The researchers said their findings should not be interpreted to mean that improvements to the education system are unnecessary. Instead, they think policymakers should explore how additional environmental changes could more directly protect against cognitive decline.
"Our findings suggest that models that include early education for this specific purpose may need to be modified, Lars Nyberg, a professor of neuroscience at Umeå University and another co-lead author of the study, told The Academic Times. "Instead, other factors [could] be highlighted, like physical activity."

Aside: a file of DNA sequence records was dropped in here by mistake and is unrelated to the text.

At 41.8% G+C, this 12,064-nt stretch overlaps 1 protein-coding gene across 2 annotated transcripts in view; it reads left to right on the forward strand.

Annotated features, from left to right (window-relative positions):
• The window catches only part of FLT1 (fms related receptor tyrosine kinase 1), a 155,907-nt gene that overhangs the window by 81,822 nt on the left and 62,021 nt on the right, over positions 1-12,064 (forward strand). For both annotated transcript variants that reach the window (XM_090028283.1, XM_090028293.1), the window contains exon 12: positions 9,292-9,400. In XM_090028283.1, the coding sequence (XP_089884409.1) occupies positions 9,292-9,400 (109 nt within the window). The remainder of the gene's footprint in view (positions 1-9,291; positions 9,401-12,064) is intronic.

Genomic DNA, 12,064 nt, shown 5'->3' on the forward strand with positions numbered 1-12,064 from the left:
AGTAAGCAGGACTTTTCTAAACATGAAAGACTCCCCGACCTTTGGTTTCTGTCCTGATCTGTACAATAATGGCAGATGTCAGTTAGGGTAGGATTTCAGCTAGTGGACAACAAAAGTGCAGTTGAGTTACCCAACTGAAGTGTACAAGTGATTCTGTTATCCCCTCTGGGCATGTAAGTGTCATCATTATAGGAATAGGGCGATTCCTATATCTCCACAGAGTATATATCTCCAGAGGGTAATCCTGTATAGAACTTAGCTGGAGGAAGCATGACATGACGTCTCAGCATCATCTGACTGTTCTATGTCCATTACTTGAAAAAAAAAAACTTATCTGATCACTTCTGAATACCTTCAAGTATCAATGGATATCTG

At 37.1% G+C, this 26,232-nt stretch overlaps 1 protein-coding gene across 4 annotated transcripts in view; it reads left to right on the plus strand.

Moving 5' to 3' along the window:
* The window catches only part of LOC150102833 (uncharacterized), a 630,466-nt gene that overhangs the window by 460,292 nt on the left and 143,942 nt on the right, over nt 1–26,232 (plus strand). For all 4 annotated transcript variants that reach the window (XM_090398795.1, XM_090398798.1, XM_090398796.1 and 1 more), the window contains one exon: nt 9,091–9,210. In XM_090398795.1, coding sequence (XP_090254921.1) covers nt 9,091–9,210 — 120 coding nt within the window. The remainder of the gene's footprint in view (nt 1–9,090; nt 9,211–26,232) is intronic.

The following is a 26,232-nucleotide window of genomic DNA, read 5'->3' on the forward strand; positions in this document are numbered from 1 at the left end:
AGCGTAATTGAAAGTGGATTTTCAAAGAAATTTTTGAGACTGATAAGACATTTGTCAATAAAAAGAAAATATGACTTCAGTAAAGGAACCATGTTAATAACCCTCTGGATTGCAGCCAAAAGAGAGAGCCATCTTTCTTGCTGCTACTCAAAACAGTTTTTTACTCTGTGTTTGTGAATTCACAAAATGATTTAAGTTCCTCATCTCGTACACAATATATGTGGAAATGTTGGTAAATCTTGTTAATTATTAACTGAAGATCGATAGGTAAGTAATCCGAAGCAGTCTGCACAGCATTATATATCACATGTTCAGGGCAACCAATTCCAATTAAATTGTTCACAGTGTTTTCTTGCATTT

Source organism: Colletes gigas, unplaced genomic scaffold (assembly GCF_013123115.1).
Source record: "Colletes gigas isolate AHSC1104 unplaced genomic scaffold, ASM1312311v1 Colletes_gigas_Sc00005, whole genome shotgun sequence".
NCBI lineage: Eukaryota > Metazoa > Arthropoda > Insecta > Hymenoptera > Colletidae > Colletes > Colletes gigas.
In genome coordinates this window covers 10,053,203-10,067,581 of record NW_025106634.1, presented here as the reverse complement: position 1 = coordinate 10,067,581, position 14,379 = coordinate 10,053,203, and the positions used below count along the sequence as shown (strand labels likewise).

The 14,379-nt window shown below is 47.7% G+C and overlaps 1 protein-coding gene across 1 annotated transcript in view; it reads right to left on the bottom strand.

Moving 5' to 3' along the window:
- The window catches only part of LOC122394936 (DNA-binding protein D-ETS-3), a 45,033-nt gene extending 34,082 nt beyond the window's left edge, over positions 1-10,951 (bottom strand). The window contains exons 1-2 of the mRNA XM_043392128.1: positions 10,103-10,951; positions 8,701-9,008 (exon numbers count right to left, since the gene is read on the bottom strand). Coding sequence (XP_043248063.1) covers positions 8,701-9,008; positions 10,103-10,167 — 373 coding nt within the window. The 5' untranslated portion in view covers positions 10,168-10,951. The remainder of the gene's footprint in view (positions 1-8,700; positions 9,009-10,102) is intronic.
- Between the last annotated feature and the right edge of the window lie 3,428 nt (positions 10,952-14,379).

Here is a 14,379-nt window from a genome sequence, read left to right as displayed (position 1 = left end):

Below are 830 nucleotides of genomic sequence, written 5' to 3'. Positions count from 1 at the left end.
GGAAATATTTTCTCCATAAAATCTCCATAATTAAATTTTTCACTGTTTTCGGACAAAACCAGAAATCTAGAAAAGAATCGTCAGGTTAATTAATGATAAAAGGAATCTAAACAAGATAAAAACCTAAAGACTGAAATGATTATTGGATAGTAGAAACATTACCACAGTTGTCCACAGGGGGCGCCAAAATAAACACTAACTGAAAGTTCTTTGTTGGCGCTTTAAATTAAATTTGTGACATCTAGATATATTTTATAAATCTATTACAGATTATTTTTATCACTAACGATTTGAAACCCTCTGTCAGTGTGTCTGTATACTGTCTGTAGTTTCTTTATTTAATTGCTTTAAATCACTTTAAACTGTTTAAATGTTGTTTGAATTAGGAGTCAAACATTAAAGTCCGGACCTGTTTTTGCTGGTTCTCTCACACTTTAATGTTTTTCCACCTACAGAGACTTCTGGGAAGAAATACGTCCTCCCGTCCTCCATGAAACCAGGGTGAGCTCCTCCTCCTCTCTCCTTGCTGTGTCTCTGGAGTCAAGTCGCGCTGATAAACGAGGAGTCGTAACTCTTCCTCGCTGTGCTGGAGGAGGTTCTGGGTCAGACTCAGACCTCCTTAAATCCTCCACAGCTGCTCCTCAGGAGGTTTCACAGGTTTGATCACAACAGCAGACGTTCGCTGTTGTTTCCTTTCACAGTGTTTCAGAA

The study, "Educational attainment does not influence brain aging" published April 26 in Proceedings of the National Academy of Sciences, was authored by Lars Nyberg, Umeå University and University of Oslo; Fredrik Magnussen and Øystein Sørensen, University of Oslo; Anders Lundquist and Sara Pudas, Umeå University; William Baaré, Copenhagen University Hospital; David Bartrés-Faz, Carme Junqué and Lídia Vaqué-Alcázar, University of Barcelona; Lars Bertram, University of Oslo and University of Lübeck; C. J. Boraxbekk, Umeå University and Copenhagen University Hospital; Andreas M. Brandmaier and Ulman Lindenberger, Max Planck Institute for Human Development and Max Planck University College London Centre for Computational Psychiatry and Ageing Research; Christian A. Drevon, Vitas Analytical Services and University of Oslo; Klaus Ebmeier, University of Oxford; Richard N. Henson and Ethan Knights, University of Cambridge; Paolo Ghisletta, University of Geneva; Rogier Kievit, University of Cambridge and Radboud University Medical Center; Maike Kleemeyer, Max Planck Institute for Human Development; Simone Kühn, Max Planck Institute for Human Development and University Clinic Hamburg-Eppendorf; Brenda W. J. H. Penninx, Vrije Universiteit Amsterdam; and Kristine B. Walhovd and Anders M. Fjell, University of Oslo and Oslo University Hospital.